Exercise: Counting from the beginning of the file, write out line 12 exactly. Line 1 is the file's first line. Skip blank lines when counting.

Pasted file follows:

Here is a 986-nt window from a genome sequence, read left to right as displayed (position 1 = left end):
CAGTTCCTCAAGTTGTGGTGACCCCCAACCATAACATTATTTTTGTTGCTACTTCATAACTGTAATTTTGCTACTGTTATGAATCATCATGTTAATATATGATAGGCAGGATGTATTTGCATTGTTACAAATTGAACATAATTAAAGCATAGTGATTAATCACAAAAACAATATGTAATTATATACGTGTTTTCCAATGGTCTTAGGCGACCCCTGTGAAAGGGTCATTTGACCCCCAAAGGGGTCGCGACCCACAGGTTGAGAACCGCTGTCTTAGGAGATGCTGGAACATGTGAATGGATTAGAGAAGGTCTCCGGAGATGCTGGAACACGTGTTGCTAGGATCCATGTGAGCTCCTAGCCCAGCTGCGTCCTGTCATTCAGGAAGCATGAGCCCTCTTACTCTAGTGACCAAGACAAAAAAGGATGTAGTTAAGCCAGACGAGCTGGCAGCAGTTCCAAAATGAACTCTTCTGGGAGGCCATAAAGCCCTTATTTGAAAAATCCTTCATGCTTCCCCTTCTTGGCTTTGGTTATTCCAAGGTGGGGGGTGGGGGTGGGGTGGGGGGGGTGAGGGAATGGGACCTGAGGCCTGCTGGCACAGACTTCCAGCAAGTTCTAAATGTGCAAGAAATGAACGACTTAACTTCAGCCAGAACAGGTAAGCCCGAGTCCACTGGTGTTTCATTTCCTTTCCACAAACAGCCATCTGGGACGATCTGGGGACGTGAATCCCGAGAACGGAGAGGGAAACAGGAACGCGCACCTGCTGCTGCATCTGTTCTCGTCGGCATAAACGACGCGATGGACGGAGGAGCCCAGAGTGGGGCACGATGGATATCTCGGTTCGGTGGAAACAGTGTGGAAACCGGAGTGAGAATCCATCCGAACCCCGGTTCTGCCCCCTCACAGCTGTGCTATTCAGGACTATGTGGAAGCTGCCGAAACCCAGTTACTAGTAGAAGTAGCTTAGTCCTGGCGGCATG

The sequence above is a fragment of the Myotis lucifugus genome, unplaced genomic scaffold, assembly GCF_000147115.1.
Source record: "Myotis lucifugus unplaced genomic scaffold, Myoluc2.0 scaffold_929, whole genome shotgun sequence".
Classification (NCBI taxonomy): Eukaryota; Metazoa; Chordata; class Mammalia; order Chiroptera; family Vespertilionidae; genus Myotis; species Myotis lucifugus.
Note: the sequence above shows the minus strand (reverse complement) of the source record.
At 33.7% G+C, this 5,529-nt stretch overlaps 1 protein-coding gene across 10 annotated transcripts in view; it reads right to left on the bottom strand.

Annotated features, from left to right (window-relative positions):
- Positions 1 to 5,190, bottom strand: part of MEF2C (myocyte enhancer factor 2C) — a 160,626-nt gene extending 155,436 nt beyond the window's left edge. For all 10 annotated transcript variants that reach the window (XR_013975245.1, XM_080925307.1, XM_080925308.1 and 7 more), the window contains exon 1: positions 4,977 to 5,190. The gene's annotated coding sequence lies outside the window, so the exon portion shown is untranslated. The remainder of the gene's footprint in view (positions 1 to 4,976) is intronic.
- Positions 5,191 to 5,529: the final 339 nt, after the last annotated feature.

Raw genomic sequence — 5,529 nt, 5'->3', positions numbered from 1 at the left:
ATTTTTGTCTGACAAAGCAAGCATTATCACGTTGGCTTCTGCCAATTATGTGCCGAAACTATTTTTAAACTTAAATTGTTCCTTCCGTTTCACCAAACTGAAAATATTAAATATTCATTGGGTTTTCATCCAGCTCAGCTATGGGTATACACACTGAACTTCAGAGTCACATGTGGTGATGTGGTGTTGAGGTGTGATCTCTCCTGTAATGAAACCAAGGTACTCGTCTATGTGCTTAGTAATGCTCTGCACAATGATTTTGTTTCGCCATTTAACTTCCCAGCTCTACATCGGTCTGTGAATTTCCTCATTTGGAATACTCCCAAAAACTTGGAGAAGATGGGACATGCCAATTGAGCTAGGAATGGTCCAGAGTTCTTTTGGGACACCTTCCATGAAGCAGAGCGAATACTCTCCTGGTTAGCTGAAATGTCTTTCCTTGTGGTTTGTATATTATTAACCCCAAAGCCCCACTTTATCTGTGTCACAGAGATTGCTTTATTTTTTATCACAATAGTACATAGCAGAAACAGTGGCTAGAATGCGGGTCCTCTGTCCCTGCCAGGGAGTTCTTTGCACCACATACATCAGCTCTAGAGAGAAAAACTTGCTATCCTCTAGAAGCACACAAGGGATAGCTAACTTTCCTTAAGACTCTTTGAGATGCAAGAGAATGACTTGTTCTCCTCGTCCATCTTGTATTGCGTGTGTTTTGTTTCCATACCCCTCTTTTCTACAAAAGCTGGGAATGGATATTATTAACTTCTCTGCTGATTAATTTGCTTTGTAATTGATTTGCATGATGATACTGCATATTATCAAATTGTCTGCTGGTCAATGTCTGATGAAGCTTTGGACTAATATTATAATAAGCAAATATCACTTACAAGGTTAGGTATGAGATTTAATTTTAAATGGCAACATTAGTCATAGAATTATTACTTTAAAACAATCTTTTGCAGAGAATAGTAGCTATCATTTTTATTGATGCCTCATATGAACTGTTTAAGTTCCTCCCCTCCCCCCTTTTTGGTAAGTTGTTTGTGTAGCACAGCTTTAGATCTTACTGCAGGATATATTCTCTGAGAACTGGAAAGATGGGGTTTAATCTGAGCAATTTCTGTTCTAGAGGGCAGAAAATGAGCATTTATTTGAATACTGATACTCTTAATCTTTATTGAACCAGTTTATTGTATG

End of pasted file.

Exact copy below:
ATTTTTGTCTGACAAAGCAAGCATTATCACGTTGGCTTCTGCCAATTATGTGCCGAAACTATTTTTAAACTTAAATTGTTCCTTCCGTTTCACCAAACTGAAAATATTAAATATTCATTGGGTTTTCATCCAGCTCAGCTATGGGTATACACACTGAACTTCAGAGTCACATGTGGTGATGTGGTGTTGAGGTGTGATCTCTCCTGTAATGAAACCAAGGTACTCGTCTATGTGCTTAGTAATGCTCTGCACAATGATTTTGTTTCGCCATTTAACTTCCCAGCTCTACATCGGTCTGTGAATTTCCTCATTTGGAATACTCCCAAAAACTTGGAGAAGATGGGACATGCCAATTGAGCTAGGAATGGTCCAGAGTTCTTTTGGGACACCTTCCATGAAGCAGAGCGAATACTCTCCTGGTTAGCTGAAATGTCTTTCCTTGTGGTTTGTATATTATTAACCCCAAAGCCCCACTTTATCTGTGTCACAGAGATTGCTTTATTTTTTATCACAATAGTACATAGCAGAAACAGTGGCTAGAATGCGGGTCCTCTGTCCCTGCCAGGGAGTTCTTTGCACCACATACATCAGCTCTAGAGAGAAAAACTTGCTATCCTCTAGAAGCACACAAGGGATAGCTAACTTTCCTTAAGACTCTTTGAGATGCAAGAGAATGACTTGTTCTCCTCGTCCATCTTGTATTGCGTGTGTTTTGTTTCCATACCCCTCTTTTCTACAAAAGCTGGGAATGGATATTATTAACTTCTCTGCTGATTAATTTGCTTTGTAATTGATTTGCATGATGATACTGCATATTATCAAATTGTCTGCTGGTCAATGTCTGATGAAGCTTTGGACTAATATTATAATAAGCAAATATCACTTACAAGGTTAGGTATGAGATTTAATTTTAAATGGCAACATTAGTCATAGAATTATTACTTTAAAACAATCTTTTGCAGAGAATAGTAGCTATCATTTTTATTGATGCCTCATATGAACTGTTTAAGTTCCTCCCCTCCCCCCTTTTTGGTAAGTTGTTTGTGTAGCACAGCTTTAGATCTTACTGCAGGATATATTCTCTGAGAACTGGAAAGATGGGGTTTAATCTGAGCAATTTCTGTTCTAGAGGGCAGAAAATGAGCATTTATTTGAATACTGATACTCTTAATCTTTATTGAACCAGTTTATTGTATG